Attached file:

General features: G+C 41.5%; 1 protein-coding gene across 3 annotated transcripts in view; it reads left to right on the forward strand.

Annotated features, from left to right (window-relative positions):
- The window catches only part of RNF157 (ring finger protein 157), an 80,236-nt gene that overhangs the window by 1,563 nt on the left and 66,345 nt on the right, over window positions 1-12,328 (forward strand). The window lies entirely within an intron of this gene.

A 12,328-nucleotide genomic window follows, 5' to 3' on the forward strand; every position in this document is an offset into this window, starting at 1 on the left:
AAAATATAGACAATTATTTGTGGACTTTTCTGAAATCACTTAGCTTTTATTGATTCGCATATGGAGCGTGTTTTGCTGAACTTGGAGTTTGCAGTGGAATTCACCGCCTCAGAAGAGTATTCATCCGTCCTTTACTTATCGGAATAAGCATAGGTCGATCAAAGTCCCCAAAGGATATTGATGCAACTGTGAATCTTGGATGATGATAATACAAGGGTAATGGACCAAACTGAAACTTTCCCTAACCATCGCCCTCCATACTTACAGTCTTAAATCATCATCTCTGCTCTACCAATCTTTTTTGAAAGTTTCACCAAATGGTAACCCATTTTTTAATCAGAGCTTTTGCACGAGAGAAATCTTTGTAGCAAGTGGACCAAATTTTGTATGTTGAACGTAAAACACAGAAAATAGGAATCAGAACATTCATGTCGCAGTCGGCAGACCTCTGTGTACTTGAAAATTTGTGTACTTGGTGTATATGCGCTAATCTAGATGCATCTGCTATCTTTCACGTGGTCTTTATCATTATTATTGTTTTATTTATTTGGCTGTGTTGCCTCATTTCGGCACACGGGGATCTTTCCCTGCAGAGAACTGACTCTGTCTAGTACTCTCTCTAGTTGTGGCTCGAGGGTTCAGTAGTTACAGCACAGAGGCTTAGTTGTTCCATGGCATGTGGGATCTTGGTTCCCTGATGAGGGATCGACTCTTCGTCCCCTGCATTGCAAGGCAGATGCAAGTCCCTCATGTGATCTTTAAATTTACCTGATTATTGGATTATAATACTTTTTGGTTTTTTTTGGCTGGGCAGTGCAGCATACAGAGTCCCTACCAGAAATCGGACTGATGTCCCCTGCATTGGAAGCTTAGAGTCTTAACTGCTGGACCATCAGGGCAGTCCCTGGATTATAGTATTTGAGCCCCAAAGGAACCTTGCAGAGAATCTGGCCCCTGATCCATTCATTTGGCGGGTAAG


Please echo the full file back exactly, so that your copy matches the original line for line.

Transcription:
General features: G+C 41.5%; 1 protein-coding gene across 3 annotated transcripts in view; it reads left to right on the forward strand.

Annotated features, from left to right (window-relative positions):
- The window catches only part of RNF157 (ring finger protein 157), an 80,236-nt gene that overhangs the window by 1,563 nt on the left and 66,345 nt on the right, over window positions 1-12,328 (forward strand). The window lies entirely within an intron of this gene.

A 12,328-nucleotide genomic window follows, 5' to 3' on the forward strand; every position in this document is an offset into this window, starting at 1 on the left:
AAAATATAGACAATTATTTGTGGACTTTTCTGAAATCACTTAGCTTTTATTGATTCGCATATGGAGCGTGTTTTGCTGAACTTGGAGTTTGCAGTGGAATTCACCGCCTCAGAAGAGTATTCATCCGTCCTTTACTTATCGGAATAAGCATAGGTCGATCAAAGTCCCCAAAGGATATTGATGCAACTGTGAATCTTGGATGATGATAATACAAGGGTAATGGACCAAACTGAAACTTTCCCTAACCATCGCCCTCCATACTTACAGTCTTAAATCATCATCTCTGCTCTACCAATCTTTTTTGAAAGTTTCACCAAATGGTAACCCATTTTTTAATCAGAGCTTTTGCACGAGAGAAATCTTTGTAGCAAGTGGACCAAATTTTGTATGTTGAACGTAAAACACAGAAAATAGGAATCAGAACATTCATGTCGCAGTCGGCAGACCTCTGTGTACTTGAAAATTTGTGTACTTGGTGTATATGCGCTAATCTAGATGCATCTGCTATCTTTCACGTGGTCTTTATCATTATTATTGTTTTATTTATTTGGCTGTGTTGCCTCATTTCGGCACACGGGGATCTTTCCCTGCAGAGAACTGACTCTGTCTAGTACTCTCTCTAGTTGTGGCTCGAGGGTTCAGTAGTTACAGCACAGAGGCTTAGTTGTTCCATGGCATGTGGGATCTTGGTTCCCTGATGAGGGATCGACTCTTCGTCCCCTGCATTGCAAGGCAGATGCAAGTCCCTCATGTGATCTTTAAATTTACCTGATTATTGGATTATAATACTTTTTGGTTTTTTTTGGCTGGGCAGTGCAGCATACAGAGTCCCTACCAGAAATCGGACTGATGTCCCCTGCATTGGAAGCTTAGAGTCTTAACTGCTGGACCATCAGGGCAGTCCCTGGATTATAGTATTTGAGCCCCAAAGGAACCTTGCAGAGAATCTGGCCCCTGATCCATTCATTTGGCGGGTAAG